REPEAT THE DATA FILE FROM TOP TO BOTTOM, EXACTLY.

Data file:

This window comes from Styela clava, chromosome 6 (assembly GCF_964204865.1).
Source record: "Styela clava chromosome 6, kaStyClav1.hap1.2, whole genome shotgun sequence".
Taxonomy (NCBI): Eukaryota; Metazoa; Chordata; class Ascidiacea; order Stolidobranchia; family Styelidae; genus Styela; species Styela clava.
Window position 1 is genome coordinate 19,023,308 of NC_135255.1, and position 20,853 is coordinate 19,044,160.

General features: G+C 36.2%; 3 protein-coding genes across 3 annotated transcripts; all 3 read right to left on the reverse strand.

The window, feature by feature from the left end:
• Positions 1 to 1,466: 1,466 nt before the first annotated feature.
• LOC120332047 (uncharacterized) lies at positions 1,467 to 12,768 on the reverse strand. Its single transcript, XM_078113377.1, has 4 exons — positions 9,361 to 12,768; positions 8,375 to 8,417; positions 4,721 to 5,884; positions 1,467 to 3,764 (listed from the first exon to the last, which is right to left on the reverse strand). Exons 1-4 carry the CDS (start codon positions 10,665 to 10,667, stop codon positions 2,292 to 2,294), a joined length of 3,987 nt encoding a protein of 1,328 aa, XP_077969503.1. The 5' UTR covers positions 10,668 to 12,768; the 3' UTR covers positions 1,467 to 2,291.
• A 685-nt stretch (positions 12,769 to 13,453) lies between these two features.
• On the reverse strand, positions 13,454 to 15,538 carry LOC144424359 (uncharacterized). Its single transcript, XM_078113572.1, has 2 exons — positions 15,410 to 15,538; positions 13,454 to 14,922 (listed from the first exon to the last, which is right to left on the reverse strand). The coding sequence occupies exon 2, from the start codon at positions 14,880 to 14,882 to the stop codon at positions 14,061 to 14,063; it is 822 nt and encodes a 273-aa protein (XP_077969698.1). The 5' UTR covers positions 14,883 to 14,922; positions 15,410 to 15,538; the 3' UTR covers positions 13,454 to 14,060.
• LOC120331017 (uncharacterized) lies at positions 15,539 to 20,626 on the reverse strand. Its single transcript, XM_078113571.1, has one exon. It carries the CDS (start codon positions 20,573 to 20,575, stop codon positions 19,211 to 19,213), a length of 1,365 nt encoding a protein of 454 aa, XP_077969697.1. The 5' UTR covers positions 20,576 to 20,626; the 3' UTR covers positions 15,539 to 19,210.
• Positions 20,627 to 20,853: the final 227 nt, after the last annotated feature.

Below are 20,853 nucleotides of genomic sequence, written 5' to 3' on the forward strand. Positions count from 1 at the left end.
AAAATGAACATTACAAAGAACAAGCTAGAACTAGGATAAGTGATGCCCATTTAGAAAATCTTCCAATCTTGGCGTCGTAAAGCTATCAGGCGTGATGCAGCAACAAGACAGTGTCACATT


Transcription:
This window comes from Styela clava, chromosome 6 (assembly GCF_964204865.1).
Source record: "Styela clava chromosome 6, kaStyClav1.hap1.2, whole genome shotgun sequence".
Taxonomy (NCBI): Eukaryota; Metazoa; Chordata; class Ascidiacea; order Stolidobranchia; family Styelidae; genus Styela; species Styela clava.
Window position 1 is genome coordinate 19,023,308 of NC_135255.1, and position 20,853 is coordinate 19,044,160.

General features: G+C 36.2%; 3 protein-coding genes across 3 annotated transcripts; all 3 read right to left on the reverse strand.

The window, feature by feature from the left end:
• Positions 1 to 1,466: 1,466 nt before the first annotated feature.
• LOC120332047 (uncharacterized) lies at positions 1,467 to 12,768 on the reverse strand. Its single transcript, XM_078113377.1, has 4 exons — positions 9,361 to 12,768; positions 8,375 to 8,417; positions 4,721 to 5,884; positions 1,467 to 3,764 (listed from the first exon to the last, which is right to left on the reverse strand). Exons 1-4 carry the CDS (start codon positions 10,665 to 10,667, stop codon positions 2,292 to 2,294), a joined length of 3,987 nt encoding a protein of 1,328 aa, XP_077969503.1. The 5' UTR covers positions 10,668 to 12,768; the 3' UTR covers positions 1,467 to 2,291.
• A 685-nt stretch (positions 12,769 to 13,453) lies between these two features.
• On the reverse strand, positions 13,454 to 15,538 carry LOC144424359 (uncharacterized). Its single transcript, XM_078113572.1, has 2 exons — positions 15,410 to 15,538; positions 13,454 to 14,922 (listed from the first exon to the last, which is right to left on the reverse strand). The coding sequence occupies exon 2, from the start codon at positions 14,880 to 14,882 to the stop codon at positions 14,061 to 14,063; it is 822 nt and encodes a 273-aa protein (XP_077969698.1). The 5' UTR covers positions 14,883 to 14,922; positions 15,410 to 15,538; the 3' UTR covers positions 13,454 to 14,060.
• LOC120331017 (uncharacterized) lies at positions 15,539 to 20,626 on the reverse strand. Its single transcript, XM_078113571.1, has one exon. It carries the CDS (start codon positions 20,573 to 20,575, stop codon positions 19,211 to 19,213), a length of 1,365 nt encoding a protein of 454 aa, XP_077969697.1. The 5' UTR covers positions 20,576 to 20,626; the 3' UTR covers positions 15,539 to 19,210.
• Positions 20,627 to 20,853: the final 227 nt, after the last annotated feature.

Below are 20,853 nucleotides of genomic sequence, written 5' to 3' on the forward strand. Positions count from 1 at the left end.
AAAATGAACATTACAAAGAACAAGCTAGAACTAGGATAAGTGATGCCCATTTAGAAAATCTTCCAATCTTGGCGTCGTAAAGCTATCAGGCGTGATGCAGCAACAAGACAGTGTCACATT